0

Steinway piano worthy of restored auditorium

Photo by Laura Williams

Photo by Laura Williams

ALBANY -- When Chuck Leavell plays his benefit concert for the GraceWay Recovery Residence Friday at the Albany Municipal Auditorium, he will be playing an instrument that was first played in concert by one of his musical idols: Albany native Ray Charles.

The 9-foot Steinway grand piano that was purchased to coincide with the restoration of the Municipal Auditorium was the last Steinway signed by John H. Steinway, grandson of company founder Henry Steinway, before his death. It was first put to use by music legend Charles during the magical black-tie opening of the auditorium in 1990.

Leavell, a famed keyboardist who has played with such musical luminaries as Eric Clapton and George Harrison as well as serving as a member of first the Allman Brothers Band and currently the Rolling Stones, will be the latest in a long list of artists who have played the storied piano. And it's an instrument with a history that is almost as interesting as some of the artists who have played it.

"I've heard a great deal about that piano, and I'm looking forward to playing it," Leavell said in a recent interview. "Nothing enhances a performance more than a fine instrument."

Then-Albany City Commissioner Carol Fullerton was the driving force behind winning a vote to restore the Municipal auditorium and later, as director of the Albany Area Arts Council, she and Emily Jean McAfee headed efforts to finance and purchase the instrument that now sits in a climate-controlled room in the auditorium.

Fullerton, who is serving the second year of her first two-year term as a state representative, said she and McAfee, who currently serves on the Dougherty County School Board, co-chaired a blue-ribbon committee appointed by then-Albany Mayor Larry Bays to find an instrument worthy of the restored structure.

"We hosted wine-and-cheese soirees and gave tours of the auditorium to people who were against restoring it," Fullerton said Friday. "We also headed up a fundraising campaign to pay for the instrument. It was mostly letter writing and word-of-mouth, but there were people in the community who supported this type of campaign moreso than they did the typical events."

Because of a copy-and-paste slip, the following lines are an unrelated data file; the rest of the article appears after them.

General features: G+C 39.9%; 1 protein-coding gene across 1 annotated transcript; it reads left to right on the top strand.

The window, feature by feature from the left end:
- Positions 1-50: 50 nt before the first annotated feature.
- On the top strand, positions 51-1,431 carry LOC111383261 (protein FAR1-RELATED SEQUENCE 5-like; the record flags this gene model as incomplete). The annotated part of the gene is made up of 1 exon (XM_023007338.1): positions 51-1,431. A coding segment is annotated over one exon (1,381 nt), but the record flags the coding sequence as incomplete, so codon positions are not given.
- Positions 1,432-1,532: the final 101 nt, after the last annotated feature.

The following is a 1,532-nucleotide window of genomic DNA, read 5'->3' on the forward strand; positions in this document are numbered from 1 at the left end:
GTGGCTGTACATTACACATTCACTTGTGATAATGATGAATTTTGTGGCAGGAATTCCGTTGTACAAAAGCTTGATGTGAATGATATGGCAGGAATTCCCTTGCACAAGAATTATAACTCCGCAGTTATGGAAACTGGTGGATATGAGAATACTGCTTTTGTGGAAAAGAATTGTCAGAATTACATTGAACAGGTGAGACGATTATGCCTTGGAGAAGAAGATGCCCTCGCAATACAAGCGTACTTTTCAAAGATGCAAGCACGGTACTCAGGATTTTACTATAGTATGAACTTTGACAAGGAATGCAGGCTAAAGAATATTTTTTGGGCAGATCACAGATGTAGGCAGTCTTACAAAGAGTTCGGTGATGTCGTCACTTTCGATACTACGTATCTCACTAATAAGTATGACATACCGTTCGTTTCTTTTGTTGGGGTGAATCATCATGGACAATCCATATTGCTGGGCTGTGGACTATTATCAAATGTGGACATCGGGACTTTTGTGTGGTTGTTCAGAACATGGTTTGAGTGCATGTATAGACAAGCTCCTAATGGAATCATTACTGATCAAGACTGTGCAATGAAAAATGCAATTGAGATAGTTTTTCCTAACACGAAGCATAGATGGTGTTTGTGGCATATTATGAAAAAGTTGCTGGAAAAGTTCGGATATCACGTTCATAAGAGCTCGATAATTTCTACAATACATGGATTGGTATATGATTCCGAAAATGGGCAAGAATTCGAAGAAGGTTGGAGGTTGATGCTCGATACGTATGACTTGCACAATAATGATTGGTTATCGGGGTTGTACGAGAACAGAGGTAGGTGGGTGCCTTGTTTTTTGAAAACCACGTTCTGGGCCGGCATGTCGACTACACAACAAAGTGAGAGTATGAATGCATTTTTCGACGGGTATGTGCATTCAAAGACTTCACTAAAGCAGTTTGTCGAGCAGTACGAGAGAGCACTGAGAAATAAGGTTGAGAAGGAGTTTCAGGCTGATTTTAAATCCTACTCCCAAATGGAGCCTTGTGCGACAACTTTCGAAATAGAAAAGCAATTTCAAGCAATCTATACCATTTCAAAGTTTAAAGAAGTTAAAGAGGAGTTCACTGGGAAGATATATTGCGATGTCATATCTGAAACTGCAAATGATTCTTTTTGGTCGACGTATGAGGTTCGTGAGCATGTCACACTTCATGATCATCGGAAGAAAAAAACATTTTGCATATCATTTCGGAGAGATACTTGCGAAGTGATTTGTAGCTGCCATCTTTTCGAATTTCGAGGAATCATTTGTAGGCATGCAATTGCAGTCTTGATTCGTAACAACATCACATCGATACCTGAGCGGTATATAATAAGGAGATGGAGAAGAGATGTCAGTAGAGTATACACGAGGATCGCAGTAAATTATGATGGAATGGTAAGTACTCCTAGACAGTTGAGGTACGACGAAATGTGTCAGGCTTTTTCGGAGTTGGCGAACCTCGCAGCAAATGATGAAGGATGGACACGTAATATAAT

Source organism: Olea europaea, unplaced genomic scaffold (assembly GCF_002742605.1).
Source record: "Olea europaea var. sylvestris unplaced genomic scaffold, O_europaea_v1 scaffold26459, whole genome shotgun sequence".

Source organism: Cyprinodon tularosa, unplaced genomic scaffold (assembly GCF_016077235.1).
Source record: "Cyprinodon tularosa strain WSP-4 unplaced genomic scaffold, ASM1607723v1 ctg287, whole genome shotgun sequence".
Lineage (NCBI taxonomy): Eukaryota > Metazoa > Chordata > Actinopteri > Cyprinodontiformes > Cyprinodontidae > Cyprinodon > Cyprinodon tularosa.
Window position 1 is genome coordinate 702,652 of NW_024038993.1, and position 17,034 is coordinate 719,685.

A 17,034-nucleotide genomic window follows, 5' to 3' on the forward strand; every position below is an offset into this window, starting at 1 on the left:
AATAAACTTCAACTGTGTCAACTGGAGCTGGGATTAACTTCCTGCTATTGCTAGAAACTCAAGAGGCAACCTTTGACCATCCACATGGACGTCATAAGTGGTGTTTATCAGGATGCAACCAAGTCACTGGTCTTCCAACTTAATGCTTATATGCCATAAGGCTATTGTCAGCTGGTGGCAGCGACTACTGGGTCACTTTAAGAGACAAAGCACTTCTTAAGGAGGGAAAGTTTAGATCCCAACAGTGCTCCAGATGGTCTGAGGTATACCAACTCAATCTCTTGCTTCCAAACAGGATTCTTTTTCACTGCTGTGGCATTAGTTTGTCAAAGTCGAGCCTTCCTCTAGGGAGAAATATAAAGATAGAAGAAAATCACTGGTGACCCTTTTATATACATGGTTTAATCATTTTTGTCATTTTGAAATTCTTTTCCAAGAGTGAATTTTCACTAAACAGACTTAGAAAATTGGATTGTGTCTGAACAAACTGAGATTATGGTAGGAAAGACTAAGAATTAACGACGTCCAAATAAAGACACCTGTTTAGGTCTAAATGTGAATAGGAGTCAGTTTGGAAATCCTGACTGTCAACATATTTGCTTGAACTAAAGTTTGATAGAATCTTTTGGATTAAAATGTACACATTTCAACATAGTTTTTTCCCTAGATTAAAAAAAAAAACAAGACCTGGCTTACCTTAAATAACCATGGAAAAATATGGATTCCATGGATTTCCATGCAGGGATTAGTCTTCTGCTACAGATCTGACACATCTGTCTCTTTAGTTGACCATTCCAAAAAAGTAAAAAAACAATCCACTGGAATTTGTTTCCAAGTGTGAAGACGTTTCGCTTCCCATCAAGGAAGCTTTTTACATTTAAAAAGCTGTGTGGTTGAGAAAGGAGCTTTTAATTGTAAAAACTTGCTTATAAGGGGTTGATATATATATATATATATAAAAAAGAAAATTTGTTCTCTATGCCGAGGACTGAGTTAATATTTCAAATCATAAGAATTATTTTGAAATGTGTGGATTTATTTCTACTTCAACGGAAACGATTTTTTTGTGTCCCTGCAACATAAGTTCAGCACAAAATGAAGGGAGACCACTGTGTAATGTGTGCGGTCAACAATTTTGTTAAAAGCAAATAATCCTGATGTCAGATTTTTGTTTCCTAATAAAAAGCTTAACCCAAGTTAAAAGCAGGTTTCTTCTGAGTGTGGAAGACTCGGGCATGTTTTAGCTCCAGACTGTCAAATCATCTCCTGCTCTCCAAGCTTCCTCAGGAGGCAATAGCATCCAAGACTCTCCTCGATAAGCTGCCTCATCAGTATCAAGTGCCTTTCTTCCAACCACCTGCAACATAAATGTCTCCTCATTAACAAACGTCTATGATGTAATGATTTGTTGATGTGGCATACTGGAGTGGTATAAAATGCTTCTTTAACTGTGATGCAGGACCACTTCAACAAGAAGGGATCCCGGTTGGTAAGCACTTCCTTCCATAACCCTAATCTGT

The committee convinced Albany State University professor T. Marshall Jones to conduct a search for the right instrument for the restored auditorium, and Jones said it became a labor of love.

"I was thinking that a Steinway would be the instrument for us, so I

went to the Peachree Gallery in Atlanta to look at their inventory," Jones said. "The store's owner, Barbara Kirby, and I hit it off, and I spent a day there playing five or six grand pianos. At some point she said 'Let me show you this 9-foot grand Steinway.'

"I sat down and played the instrument, and she said, 'This one speaks to you, doesn't it?' And it did. She agreed to hold the instrument for us, and I encouraged other members of the committee to go up and play the piano. Everyone agreed that this was the instrument we wanted."

McAfee said when the committee got wind that there were autographed Steinways available, they were anxious to land one of them for the auditorium.

"There are artists who bring their own piano when they perform, but for those that didn't we wanted to have an instrument worthy of the facility we were restoring," she said Friday.

Meanwhile, Fullerton had gotten wind that Charles was playing at the grand opening of an auditorium in Jacksonville, Fla., so she and her husband Greg got tickets for that bash. They managed to coax their way into a conversation with Charles' manager, Joe Adams, and told Adams they wanted to discuss the possibility of the singer playing for the Albany facility's grand opening.

"Greg and I were invited backstage to talk with Ray after his concert, and we told him what we were trying to do," Fullerton said. "He agreed to play at our opening, so it became imperative that we have a quality instrument for him to play."

Jones got the go-ahead to negotiate a deal with Kirby, and he managed to land the classic instrument that was listed at $60,000 for $45,000.

"As I said, we had hit it off, and I just told her straight out that we were working within the constraints of a budget," Jones said. "She knew we were purchasing the piano for the city, and because she owned the business, I guess she had some latitude (in pricing). We agreed on $45,000, and that was it.

"I've since played the piano in concert, and it is top of the line. We made a good choice."

Albany Civic Center Director John Mazzola, whose duties include care for the Steinway at the Municipal Auditorium, said the piano is a potential draw for artists who might perform at the facility.

"If the Municipal Auditorium is the crown jewel of downtown entertainment, that Steinway is the gemstone of the crown," Mazzola said. "That caliber of instrument in that facility on that stage ... There's a reception and warmth that you don't get at many places. It's an instrument that's worthy of artists the magnitude of Chuck Leavell."

The famed Steinway will be featured -- along with Leavell -- at the GraceWay benefit Friday. Showtime is 7:30 p.m. Ticket information is available by calling the Albany Civic Center box office at (229) 430-5204 or GraceWay at (229) 446-4550.